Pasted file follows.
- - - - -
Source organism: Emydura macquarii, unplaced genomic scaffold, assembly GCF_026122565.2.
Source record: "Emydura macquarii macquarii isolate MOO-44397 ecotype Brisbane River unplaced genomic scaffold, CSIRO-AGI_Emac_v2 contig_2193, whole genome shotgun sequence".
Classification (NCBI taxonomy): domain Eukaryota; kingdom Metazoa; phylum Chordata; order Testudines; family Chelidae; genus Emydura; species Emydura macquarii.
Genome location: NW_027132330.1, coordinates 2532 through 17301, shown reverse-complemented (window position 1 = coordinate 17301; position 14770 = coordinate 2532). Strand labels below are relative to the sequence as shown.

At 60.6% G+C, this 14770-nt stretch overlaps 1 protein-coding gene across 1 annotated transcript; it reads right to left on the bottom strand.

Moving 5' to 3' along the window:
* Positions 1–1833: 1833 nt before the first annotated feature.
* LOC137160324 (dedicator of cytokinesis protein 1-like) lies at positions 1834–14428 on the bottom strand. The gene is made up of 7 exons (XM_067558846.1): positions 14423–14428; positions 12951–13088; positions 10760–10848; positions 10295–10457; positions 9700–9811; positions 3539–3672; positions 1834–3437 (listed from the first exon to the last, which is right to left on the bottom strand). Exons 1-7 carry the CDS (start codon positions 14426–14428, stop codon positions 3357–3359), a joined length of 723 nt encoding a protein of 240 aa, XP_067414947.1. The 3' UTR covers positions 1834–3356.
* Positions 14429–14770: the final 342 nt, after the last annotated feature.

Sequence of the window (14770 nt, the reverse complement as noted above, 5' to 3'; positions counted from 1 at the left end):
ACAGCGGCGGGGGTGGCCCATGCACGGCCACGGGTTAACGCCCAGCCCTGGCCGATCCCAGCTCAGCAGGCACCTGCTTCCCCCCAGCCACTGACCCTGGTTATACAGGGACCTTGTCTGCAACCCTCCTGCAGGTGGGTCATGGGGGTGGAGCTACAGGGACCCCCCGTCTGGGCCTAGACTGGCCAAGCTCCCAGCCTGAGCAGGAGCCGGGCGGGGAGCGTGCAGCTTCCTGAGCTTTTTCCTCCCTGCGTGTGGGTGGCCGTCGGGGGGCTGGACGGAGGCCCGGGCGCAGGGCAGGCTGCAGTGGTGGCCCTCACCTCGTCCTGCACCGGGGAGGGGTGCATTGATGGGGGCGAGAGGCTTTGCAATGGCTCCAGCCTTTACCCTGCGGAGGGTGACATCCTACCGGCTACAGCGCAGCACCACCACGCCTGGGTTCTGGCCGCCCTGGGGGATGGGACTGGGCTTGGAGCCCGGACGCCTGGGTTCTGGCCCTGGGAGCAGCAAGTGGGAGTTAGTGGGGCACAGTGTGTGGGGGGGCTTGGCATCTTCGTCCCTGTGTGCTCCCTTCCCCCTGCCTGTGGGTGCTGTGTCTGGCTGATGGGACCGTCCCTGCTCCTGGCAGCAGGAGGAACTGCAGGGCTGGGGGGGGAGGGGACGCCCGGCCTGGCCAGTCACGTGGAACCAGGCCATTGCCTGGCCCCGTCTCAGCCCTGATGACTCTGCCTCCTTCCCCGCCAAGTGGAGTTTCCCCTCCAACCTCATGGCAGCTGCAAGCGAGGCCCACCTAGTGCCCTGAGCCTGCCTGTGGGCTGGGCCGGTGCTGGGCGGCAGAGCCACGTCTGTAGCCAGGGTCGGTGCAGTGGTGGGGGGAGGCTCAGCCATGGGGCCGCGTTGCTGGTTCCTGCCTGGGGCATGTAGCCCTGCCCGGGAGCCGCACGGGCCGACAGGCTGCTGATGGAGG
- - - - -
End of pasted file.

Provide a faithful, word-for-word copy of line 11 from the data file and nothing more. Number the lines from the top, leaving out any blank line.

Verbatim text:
ACAGCGGCGGGGGTGGCCCATGCACGGCCACGGGTTAACGCCCAGCCCTGGCCGATCCCAGCTCAGCAGGCACCTGCTTCCCCCCAGCCACTGACCCTGGTTATACAGGGACCTTGTCTGCAACCCTCCTGCAGGTGGGTCATGGGGGTGGAGCTACAGGGACCCCCCGTCTGGGCCTAGACTGGCCAAGCTCCCAGCCTGAGCAGGAGCCGGGCGGGGAGCGTGCAGCTTCCTGAGCTTTTTCCTCCCTGCGTGTGGGTGGCCGTCGGGGGGCTGGACGGAGGCCCGGGCGCAGGGCAGGCTGCAGTGGTGGCCCTCACCTCGTCCTGCACCGGGGAGGGGTGCATTGATGGGGGCGAGAGGCTTTGCAATGGCTCCAGCCTTTACCCTGCGGAGGGTGACATCCTACCGGCTACAGCGCAGCACCACCACGCCTGGGTTCTGGCCGCCCTGGGGGATGGGACTGGGCTTGGAGCCCGGACGCCTGGGTTCTGGCCCTGGGAGCAGCAAGTGGGAGTTAGTGGGGCACAGTGTGTGGGGGGGCTTGGCATCTTCGTCCCTGTGTGCTCCCTTCCCCCTGCCTGTGGGTGCTGTGTCTGGCTGATGGGACCGTCCCTGCTCCTGGCAGCAGGAGGAACTGCAGGGCTGGGGGGGGAGGGGACGCCCGGCCTGGCCAGTCACGTGGAACCAGGCCATTGCCTGGCCCCGTCTCAGCCCTGATGACTCTGCCTCCTTCCCCGCCAAGTGGAGTTTCCCCTCCAACCTCATGGCAGCTGCAAGCGAGGCCCACCTAGTGCCCTGAGCCTGCCTGTGGGCTGGGCCGGTGCTGGGCGGCAGAGCCACGTCTGTAGCCAGGGTCGGTGCAGTGGTGGGGGGAGGCTCAGCCATGGGGCCGCGTTGCTGGTTCCTGCCTGGGGCATGTAGCCCTGCCCGGGAGCCGCACGGGCCGACAGGCTGCTGATGGAGG